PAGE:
My name is Kathy and I’m an Avoidant-Attachment.
Recently I was asked to write a poem on the theme: A Brief History Of Belonging.
I’m always up for a challenging prompt, but this one I particularly struggled with. Obviously, the prompt was open to interpretation and could have been steered in a myriad of different directions, except, I kept getting stuck on my own history of belonging — or more to the point, lack thereof.
Belonging, to me, is a warm word—one I associate with connection and bonding and nurturing and being grounded in love. It is a word I have grieved as long as I can recall—a word I have wanted to own for myself but one which I did not experience in an upbringing rooted in dysfunction.
As I thought more about the prompt, I considered the foundation of belonging, which led me to attachment theory — the theory that humans are born with a need to form a close emotional bond with a caregiver. How the caregiver responds to the infant’s need for emotional connection in their formative years will determine their attachment style later in life.
In other words, those of us who formed no emotional connection with a caregiver as children are going to have a f*cking hard time forming emotional connections in our relationships as adults.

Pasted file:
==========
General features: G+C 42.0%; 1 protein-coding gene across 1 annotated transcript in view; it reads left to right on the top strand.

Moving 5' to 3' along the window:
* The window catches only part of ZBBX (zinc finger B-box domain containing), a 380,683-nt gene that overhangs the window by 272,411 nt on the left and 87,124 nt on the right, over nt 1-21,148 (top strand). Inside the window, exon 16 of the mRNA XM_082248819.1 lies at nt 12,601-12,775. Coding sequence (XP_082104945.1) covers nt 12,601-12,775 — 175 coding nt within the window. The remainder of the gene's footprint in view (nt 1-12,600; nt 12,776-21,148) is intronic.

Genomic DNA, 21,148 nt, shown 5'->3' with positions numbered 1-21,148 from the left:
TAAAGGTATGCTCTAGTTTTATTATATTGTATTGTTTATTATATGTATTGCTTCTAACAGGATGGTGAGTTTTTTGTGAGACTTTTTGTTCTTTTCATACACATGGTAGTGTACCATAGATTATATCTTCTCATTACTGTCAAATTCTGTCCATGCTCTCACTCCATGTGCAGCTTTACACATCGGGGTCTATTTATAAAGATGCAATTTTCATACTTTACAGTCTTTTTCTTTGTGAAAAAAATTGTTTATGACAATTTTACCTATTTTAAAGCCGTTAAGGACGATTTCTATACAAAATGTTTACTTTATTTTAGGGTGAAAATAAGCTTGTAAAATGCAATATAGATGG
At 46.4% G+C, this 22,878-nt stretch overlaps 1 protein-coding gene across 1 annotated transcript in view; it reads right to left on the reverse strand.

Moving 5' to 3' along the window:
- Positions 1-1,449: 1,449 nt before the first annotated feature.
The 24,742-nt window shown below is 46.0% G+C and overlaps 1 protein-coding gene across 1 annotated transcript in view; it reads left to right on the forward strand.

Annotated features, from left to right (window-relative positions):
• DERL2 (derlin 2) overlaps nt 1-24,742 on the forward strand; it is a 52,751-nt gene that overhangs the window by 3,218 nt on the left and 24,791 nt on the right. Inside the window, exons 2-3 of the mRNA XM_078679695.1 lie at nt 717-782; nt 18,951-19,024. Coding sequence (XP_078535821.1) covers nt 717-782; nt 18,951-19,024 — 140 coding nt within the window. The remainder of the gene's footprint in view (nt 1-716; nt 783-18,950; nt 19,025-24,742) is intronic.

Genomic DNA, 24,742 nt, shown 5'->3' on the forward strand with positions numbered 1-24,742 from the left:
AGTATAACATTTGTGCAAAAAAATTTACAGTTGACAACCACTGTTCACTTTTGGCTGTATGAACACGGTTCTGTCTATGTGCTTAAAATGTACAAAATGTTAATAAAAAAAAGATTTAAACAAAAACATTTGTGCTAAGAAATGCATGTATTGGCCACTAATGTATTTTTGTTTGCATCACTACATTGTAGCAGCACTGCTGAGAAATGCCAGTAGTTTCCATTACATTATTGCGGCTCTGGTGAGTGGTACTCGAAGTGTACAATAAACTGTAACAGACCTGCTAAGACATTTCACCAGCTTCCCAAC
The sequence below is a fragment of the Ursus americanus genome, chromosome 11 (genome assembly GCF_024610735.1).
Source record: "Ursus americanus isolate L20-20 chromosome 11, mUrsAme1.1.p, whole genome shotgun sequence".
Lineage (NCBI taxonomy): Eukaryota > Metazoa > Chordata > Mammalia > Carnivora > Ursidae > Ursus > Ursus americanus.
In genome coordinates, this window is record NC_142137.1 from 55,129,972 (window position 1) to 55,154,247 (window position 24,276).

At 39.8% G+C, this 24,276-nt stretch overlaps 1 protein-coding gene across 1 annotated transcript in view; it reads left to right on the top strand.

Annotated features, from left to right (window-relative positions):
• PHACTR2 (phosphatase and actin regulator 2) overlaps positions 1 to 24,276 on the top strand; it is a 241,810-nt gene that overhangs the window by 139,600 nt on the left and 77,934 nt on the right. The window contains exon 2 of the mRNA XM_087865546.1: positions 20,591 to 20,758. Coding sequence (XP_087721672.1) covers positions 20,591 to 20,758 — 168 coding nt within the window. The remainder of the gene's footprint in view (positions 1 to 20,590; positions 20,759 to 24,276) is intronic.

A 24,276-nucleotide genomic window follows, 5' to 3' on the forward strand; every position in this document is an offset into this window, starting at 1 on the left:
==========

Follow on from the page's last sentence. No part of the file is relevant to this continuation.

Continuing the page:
According to psychology, there are four main categories of attachment styles: secure, anxious, fearful, and avoidant.
Secure attachments are more likely to have stable and harmonious relationships, anxious attachments are likely to be worried and preoccupied about their relationships, Avoidant-Attachments are likely to need a lot of space and independence, while fearful attachments are a combination of anxious and avoidants — insecure in relationships but also able to distance themselves easily if they feel threatened or uncertain.
It makes sense that I’m an Avoidant-Attachment. Whatever close emotional bonds are supposed to happen in those early years of life did not happen for me. I learned quickly to not have needs, not have emotions, to not trust or depend on anyone but myself. And though a significant amount of un-learning of these things has occurred (thanks to an even more significant amount of therapy), I have come to accept I will likely always carry some characteristics of an Avoidant-Attachment.
As the attachment style cast in the most negative light, it’s not an easy one to own. We are the commitment phobes. The ice queens. The ones who play it cool. The treat-em-mean-and-keep-em-keen’ers. Yet most people don’t realise Avoidant-Attachments desire love, affection, and relationship as much as anybody. We actually make fantastic partners, if we have a partner who is willing to understand, honour, and respect our needs and meet us where we’re at.
If you are struggling in relationship with this attachment style, I’ve written a list of things that may help you better understand and love the Avoidant-Attachment in your life, read more over at Elephant Journal and don’t forget to give the article a heart if you like it x